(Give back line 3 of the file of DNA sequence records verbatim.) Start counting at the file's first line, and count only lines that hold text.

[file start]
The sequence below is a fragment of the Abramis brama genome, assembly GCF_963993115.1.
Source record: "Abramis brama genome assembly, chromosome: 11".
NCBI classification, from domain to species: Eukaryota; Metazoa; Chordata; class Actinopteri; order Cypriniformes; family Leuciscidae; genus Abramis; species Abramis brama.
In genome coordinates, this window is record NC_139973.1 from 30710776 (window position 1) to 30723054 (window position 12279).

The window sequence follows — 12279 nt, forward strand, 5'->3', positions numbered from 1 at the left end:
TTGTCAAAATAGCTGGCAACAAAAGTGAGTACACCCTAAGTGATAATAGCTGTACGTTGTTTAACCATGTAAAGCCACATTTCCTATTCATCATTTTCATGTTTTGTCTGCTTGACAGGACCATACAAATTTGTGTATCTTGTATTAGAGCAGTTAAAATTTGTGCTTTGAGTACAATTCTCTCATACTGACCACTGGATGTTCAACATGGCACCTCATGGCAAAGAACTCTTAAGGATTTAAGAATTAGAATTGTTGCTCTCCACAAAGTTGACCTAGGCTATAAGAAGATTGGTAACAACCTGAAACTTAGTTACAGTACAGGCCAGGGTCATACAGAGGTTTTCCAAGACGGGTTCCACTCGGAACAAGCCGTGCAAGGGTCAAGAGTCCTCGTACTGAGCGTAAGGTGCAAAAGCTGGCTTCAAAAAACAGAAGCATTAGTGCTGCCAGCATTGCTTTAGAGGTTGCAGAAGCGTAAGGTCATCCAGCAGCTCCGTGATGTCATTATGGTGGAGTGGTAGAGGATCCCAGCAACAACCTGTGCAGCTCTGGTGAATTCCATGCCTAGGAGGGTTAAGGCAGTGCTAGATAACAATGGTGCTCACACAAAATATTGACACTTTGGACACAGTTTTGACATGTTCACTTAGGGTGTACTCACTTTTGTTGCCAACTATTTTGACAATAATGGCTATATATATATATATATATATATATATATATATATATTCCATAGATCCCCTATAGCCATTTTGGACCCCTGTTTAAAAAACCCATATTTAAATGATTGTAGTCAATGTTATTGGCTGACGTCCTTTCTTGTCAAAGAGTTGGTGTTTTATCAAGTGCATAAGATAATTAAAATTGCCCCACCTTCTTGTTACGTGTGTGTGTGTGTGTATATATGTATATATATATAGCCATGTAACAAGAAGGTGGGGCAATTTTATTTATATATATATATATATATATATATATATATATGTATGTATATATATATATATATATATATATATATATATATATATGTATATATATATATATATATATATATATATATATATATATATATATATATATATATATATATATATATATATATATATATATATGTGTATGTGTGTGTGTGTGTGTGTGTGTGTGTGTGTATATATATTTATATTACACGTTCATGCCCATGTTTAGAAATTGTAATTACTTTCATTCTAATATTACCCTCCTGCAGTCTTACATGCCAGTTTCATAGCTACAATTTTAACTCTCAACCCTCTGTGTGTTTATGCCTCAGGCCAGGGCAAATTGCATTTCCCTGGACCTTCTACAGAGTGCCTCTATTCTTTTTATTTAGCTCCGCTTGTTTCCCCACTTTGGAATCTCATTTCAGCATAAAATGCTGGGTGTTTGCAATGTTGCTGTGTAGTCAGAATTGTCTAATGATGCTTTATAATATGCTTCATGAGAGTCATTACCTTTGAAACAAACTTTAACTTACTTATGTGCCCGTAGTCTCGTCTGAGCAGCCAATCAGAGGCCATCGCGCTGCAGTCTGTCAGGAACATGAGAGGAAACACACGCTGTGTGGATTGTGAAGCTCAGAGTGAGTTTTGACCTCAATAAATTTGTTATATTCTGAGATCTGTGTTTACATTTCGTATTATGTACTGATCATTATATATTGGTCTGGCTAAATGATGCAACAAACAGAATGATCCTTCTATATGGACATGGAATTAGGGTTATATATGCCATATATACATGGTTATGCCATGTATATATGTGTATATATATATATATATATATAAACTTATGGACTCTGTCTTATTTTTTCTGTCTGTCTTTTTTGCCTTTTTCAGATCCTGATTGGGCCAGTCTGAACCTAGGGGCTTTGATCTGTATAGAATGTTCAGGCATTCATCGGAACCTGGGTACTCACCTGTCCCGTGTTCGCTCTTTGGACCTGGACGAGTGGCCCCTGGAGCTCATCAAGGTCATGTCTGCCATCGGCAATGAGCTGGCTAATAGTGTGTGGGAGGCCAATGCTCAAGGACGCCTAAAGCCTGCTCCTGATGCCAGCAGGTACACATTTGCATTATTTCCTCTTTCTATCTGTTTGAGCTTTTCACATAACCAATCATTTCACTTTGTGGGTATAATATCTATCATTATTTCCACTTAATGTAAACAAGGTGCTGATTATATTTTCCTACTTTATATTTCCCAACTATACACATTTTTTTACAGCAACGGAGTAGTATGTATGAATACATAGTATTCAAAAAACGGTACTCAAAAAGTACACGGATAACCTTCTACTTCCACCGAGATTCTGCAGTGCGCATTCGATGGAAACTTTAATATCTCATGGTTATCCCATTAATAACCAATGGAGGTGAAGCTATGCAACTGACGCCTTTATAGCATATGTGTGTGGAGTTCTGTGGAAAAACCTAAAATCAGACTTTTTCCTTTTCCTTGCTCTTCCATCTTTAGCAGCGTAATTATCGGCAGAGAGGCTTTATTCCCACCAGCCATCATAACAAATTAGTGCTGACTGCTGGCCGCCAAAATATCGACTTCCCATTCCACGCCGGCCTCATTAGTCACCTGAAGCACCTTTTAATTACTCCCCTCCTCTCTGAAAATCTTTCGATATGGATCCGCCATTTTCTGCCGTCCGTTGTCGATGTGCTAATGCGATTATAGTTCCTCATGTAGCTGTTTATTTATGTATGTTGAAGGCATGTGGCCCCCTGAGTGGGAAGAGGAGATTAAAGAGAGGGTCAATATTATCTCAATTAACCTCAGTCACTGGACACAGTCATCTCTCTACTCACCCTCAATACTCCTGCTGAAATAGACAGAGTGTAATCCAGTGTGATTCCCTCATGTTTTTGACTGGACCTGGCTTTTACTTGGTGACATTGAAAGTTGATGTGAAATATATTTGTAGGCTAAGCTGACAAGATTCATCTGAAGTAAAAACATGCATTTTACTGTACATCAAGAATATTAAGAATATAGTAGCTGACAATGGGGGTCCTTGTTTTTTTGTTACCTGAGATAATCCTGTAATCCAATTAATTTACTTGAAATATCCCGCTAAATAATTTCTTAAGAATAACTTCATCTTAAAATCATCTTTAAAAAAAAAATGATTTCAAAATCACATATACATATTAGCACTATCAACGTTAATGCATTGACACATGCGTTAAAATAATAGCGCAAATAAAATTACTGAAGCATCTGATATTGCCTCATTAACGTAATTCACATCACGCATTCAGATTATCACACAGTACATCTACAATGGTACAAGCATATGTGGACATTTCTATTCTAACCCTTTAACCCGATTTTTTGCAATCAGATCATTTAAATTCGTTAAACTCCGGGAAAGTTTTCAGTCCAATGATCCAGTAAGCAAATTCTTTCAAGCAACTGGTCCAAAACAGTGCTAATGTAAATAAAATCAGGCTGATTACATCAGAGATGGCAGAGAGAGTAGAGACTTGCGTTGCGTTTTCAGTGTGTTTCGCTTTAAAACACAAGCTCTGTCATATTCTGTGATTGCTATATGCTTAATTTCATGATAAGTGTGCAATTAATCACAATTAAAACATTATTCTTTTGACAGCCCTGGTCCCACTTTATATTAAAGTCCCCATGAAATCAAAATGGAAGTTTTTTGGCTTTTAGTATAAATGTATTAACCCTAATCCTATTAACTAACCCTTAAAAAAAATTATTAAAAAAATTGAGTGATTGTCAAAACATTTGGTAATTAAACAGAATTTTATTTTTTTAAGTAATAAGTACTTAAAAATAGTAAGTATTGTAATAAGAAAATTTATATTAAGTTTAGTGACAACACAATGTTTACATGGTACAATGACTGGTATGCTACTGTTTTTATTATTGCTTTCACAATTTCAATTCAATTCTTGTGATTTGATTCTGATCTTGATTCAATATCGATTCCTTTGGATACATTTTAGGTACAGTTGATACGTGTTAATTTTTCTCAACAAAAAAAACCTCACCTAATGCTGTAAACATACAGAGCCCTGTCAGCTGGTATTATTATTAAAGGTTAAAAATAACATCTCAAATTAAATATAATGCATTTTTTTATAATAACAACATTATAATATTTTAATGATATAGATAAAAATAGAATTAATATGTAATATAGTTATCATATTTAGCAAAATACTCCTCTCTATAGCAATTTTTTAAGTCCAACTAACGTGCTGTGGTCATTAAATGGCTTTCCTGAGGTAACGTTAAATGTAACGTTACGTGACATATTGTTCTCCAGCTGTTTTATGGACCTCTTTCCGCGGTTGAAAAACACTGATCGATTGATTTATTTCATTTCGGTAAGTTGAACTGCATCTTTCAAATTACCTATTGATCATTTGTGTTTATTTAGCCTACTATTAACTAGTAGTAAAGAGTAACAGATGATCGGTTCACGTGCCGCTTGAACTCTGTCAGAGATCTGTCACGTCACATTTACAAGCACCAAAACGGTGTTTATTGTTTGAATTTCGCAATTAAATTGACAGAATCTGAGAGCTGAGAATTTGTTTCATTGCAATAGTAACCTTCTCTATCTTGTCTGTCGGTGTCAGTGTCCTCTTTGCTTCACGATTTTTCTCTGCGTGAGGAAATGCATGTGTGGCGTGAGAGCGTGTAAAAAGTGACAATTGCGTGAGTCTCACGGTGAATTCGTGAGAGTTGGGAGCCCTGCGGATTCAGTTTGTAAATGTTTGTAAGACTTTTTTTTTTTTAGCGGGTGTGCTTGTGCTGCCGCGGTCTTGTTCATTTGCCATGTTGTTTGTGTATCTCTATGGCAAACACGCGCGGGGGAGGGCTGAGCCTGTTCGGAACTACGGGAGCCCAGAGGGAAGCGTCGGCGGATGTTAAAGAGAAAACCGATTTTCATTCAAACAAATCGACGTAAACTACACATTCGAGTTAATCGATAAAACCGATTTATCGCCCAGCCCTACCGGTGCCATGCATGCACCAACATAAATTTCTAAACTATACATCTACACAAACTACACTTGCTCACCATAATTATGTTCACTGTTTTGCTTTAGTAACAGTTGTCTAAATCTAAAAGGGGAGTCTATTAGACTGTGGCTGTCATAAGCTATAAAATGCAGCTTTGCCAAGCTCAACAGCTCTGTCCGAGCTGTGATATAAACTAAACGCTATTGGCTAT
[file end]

NCBI classification, from domain to species: Eukaryota; Metazoa; Chordata; class Actinopteri; order Cypriniformes; family Leuciscidae; genus Abramis; species Abramis brama.